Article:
Wednesday, June 2, 2021


We are dedicated to the promotion of Medical Education from Yesterday, Today, and Tomorrow.  As a 501c3 Not-For-Profit, we actively promote this education through donations to our organization. 

Camp Letterman Fund Trust (CLFT) is the kick-off to the newest 160th-anniversary location in the Gettysburg area.  The CLFT projects showcase the "ultimate 1860’s experience on the actual ground of famous Camp Letterman Hospital Camp, Gettysburg Pennsylvania.

Working closely with Camp Letterman Village & Park (CLVP) a preservation-based mixed-use area to provide historical period activities and events while reinventing the natural backdrop to this beautiful area.  Known to locals in the 1860’s as a local park picnic location, this blends in perfectly with the historic significance of the days prior to the battle.  Then ultimately being used as the largest Union Hospital and caring for both confederates and federal soldiers alike, this sharing brings us together in a learning environment to be further educated on a portion of the actual site.

amp Letterman Fund Trust
, a 501(c)(3) not-for-profit, will work closely with thru education and other needed services to the historic Camp Letterman hospital site with the new Camp Letterman Museum & Visitor Center, historic Wolf Farm living history, Camp Letterman Hospital Re-creation with Monument Row, and outdoor teaching amphitheater and much more.  

The Camp Letterman Village and Park will bring a symbiotic connection to local favorite and international stop that provides an 1860's look into this location and bringing many other connected services & programs to the Gettysburg area.   


Camp Letterman Village & Park will contain the following

Camp Letterman Medical Museum & Visitors Center:

A high-tech medical training & research center, Advanced Medical Education & Training Center(AMTEC) Camp Letterman at the Wolf Farm;

Historic Wolf Farm Living History Re-creation;

Camp Letterman Monument Row;

Letterman Memorial Monument and

Camp Letterman Teaching Wolf Amphitheater & much more, while preserving hallowed ground.


Camp Letterman was once the largest field hospital ever built in North America. Camp Letterman General Hospital near Gettysburg was chosen for on the George Wolf Farm, east of Gettysburg on the York Pike for many reasons. The farm was near the main road and the railroad where a depot was established. Trains would deliver supplies for the Gettysburg camp and take recovering patients to permanent hospitals in Philadelphia, Baltimore, and Washington.  

ver 30,000 soldiers of both armies lay wounded in temporary field hospitals at the close of the Battle of Gettysburg. As the Medical Director of the Army of the Potomac, Dr. Jonathan Letterman and his staff before the battle ended ordered more medical supplies to be brought to Gettysburg and he sent his ambulance corps over the field to move the wounded into more central medical stations.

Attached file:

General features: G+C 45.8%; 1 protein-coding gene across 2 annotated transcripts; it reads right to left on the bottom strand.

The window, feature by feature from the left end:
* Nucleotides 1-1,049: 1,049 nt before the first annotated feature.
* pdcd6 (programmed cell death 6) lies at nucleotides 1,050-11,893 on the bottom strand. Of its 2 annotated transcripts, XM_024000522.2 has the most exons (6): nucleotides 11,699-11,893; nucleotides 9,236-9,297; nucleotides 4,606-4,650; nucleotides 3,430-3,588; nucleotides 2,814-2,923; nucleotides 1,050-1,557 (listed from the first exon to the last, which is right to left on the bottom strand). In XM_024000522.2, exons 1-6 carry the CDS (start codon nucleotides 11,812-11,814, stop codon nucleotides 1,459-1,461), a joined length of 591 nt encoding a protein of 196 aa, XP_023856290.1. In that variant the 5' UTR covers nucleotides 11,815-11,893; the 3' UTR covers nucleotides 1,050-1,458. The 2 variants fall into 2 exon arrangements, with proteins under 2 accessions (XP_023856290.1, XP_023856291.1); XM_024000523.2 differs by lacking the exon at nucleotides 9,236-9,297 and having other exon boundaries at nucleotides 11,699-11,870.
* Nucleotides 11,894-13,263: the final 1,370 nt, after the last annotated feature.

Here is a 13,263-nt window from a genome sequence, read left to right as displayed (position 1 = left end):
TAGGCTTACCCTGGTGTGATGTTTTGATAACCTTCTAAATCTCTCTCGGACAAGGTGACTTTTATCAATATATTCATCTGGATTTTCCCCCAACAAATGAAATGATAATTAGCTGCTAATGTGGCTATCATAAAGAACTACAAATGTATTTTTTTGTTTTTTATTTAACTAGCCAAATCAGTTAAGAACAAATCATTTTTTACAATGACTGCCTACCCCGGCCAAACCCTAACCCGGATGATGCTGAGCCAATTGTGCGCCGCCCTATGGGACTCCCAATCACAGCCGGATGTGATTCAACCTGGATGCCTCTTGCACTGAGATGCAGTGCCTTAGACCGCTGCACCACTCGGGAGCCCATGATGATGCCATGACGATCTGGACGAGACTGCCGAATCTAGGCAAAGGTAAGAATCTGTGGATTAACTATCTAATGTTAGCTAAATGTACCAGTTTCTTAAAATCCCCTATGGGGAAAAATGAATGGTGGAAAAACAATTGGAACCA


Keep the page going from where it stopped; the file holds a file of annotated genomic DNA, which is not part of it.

A central hospital was established on the York Pike east of Gettysburg and near the railroad and named Camp Letterman after Dr. Letterman. Wounded soldiers were taken from the field hospitals by horse-drawn ambulances to the new camp where they were housed in large canvas tents. Unlike the rigors of a field hospital, the new camp had cots with clean sheets and pillows. 

By August 7, 1863, most of the corps and field hospitals were closed and Camp Letterman was the only hospital remaining with over 3,000 patients. The camp remained at Gettysburg until November 1863 when the last remaining patients left, the tents were packed, and the doctors and nurses left for other battlefield hospitals. 

hen General Robert E. Lee left Gettysburg on July 4, 1863, with the Army of Northern Virginia, he was forced to leave his soldiers who were too severely wounded to be moved and who lay too close to the Union lines to be retrieved behind. Estimates vary, but his wagon train of wounded which he took back to Virginia was at least fifteen miles long. Major General George G. Meade, commander of the Army of the Potomac, was expecting another significant battle and took most of his army’s medical personnel and ambulances with him. This left Gettysburg, a town of fewer than 2,400 people, with over 20,000 wounded Union and Confederate soldiers to care for. Every building in and around the town was a hospital to help the wounded, including private residences. In addition to field hospitals all over the battlefield, some of the wounded were in woods with only trees for covering and some were in the open air on the field with none.

nce the railroad line into Gettysburg, which had been damaged by Major General Jubal A. Early’s raiders before the battle, was repaired on July 10, assistance was able to arrive. Help came from charitable organizations, foremost among which were the United States Sanitary Commission (USSC) and the United States Christian Commission (USCC), as well as individuals from the North and South. A limited number of Union surgeons were assigned to Gettysburg at this time and there were also some Confederate surgeons who had been ordered by General Lee’s medical director to stay behind. The Union wounded began being transferred to military hospitals in major cities such as Philadelphia, Baltimore, and Washington. The Confederate wounded were sent to prison camps, such as Point Lookout and others.